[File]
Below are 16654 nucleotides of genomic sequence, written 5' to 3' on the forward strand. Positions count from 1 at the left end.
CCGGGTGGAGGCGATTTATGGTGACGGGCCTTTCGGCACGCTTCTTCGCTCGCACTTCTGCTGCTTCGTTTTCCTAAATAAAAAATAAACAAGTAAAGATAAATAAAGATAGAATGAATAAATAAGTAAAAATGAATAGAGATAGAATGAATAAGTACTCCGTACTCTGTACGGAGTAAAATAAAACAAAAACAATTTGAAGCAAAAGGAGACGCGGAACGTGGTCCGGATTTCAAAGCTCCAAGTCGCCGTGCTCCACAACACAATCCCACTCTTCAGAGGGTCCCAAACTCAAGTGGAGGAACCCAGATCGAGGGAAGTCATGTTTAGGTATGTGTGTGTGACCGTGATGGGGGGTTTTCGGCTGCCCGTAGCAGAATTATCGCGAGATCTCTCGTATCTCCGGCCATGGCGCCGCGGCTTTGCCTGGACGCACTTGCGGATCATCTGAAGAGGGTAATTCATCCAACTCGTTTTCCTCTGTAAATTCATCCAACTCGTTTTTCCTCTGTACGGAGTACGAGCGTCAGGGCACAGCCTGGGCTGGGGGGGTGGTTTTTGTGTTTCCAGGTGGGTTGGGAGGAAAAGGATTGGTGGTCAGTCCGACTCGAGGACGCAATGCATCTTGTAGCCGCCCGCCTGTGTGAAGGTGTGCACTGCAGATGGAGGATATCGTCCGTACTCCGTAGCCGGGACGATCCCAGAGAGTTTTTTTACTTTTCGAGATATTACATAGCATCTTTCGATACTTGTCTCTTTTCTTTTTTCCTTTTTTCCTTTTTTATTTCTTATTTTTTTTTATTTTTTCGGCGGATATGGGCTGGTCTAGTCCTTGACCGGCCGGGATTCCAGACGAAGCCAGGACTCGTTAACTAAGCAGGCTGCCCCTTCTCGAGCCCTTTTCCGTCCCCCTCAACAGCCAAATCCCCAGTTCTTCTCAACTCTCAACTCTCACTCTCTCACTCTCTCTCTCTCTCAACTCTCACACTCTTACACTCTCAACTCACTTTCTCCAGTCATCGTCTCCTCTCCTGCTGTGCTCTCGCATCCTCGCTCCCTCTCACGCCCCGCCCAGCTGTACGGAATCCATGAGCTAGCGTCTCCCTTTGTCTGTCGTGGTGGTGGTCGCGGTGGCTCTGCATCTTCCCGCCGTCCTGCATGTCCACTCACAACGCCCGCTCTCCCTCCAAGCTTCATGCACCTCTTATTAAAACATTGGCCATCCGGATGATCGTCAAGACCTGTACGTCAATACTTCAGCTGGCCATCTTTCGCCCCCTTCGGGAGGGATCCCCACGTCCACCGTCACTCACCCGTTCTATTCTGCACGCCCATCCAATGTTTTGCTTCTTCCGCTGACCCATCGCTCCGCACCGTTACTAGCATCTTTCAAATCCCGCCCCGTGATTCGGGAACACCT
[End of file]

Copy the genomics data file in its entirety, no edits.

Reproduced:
Below are 16654 nucleotides of genomic sequence, written 5' to 3' on the forward strand. Positions count from 1 at the left end.
CCGGGTGGAGGCGATTTATGGTGACGGGCCTTTCGGCACGCTTCTTCGCTCGCACTTCTGCTGCTTCGTTTTCCTAAATAAAAAATAAACAAGTAAAGATAAATAAAGATAGAATGAATAAATAAGTAAAAATGAATAGAGATAGAATGAATAAGTACTCCGTACTCTGTACGGAGTAAAATAAAACAAAAACAATTTGAAGCAAAAGGAGACGCGGAACGTGGTCCGGATTTCAAAGCTCCAAGTCGCCGTGCTCCACAACACAATCCCACTCTTCAGAGGGTCCCAAACTCAAGTGGAGGAACCCAGATCGAGGGAAGTCATGTTTAGGTATGTGTGTGTGACCGTGATGGGGGGTTTTCGGCTGCCCGTAGCAGAATTATCGCGAGATCTCTCGTATCTCCGGCCATGGCGCCGCGGCTTTGCCTGGACGCACTTGCGGATCATCTGAAGAGGGTAATTCATCCAACTCGTTTTCCTCTGTAAATTCATCCAACTCGTTTTTCCTCTGTACGGAGTACGAGCGTCAGGGCACAGCCTGGGCTGGGGGGGTGGTTTTTGTGTTTCCAGGTGGGTTGGGAGGAAAAGGATTGGTGGTCAGTCCGACTCGAGGACGCAATGCATCTTGTAGCCGCCCGCCTGTGTGAAGGTGTGCACTGCAGATGGAGGATATCGTCCGTACTCCGTAGCCGGGACGATCCCAGAGAGTTTTTTTACTTTTCGAGATATTACATAGCATCTTTCGATACTTGTCTCTTTTCTTTTTTCCTTTTTTCCTTTTTTATTTCTTATTTTTTTTTATTTTTTCGGCGGATATGGGCTGGTCTAGTCCTTGACCGGCCGGGATTCCAGACGAAGCCAGGACTCGTTAACTAAGCAGGCTGCCCCTTCTCGAGCCCTTTTCCGTCCCCCTCAACAGCCAAATCCCCAGTTCTTCTCAACTCTCAACTCTCACTCTCTCACTCTCTCTCTCTCTCAACTCTCACACTCTTACACTCTCAACTCACTTTCTCCAGTCATCGTCTCCTCTCCTGCTGTGCTCTCGCATCCTCGCTCCCTCTCACGCCCCGCCCAGCTGTACGGAATCCATGAGCTAGCGTCTCCCTTTGTCTGTCGTGGTGGTGGTCGCGGTGGCTCTGCATCTTCCCGCCGTCCTGCATGTCCACTCACAACGCCCGCTCTCCCTCCAAGCTTCATGCACCTCTTATTAAAACATTGGCCATCCGGATGATCGTCAAGACCTGTACGTCAATACTTCAGCTGGCCATCTTTCGCCCCCTTCGGGAGGGATCCCCACGTCCACCGTCACTCACCCGTTCTATTCTGCACGCCCATCCAATGTTTTGCTTCTTCCGCTGACCCATCGCTCCGCACCGTTACTAGCATCTTTCAAATCCCGCCCCGTGATTCGGGAACACCT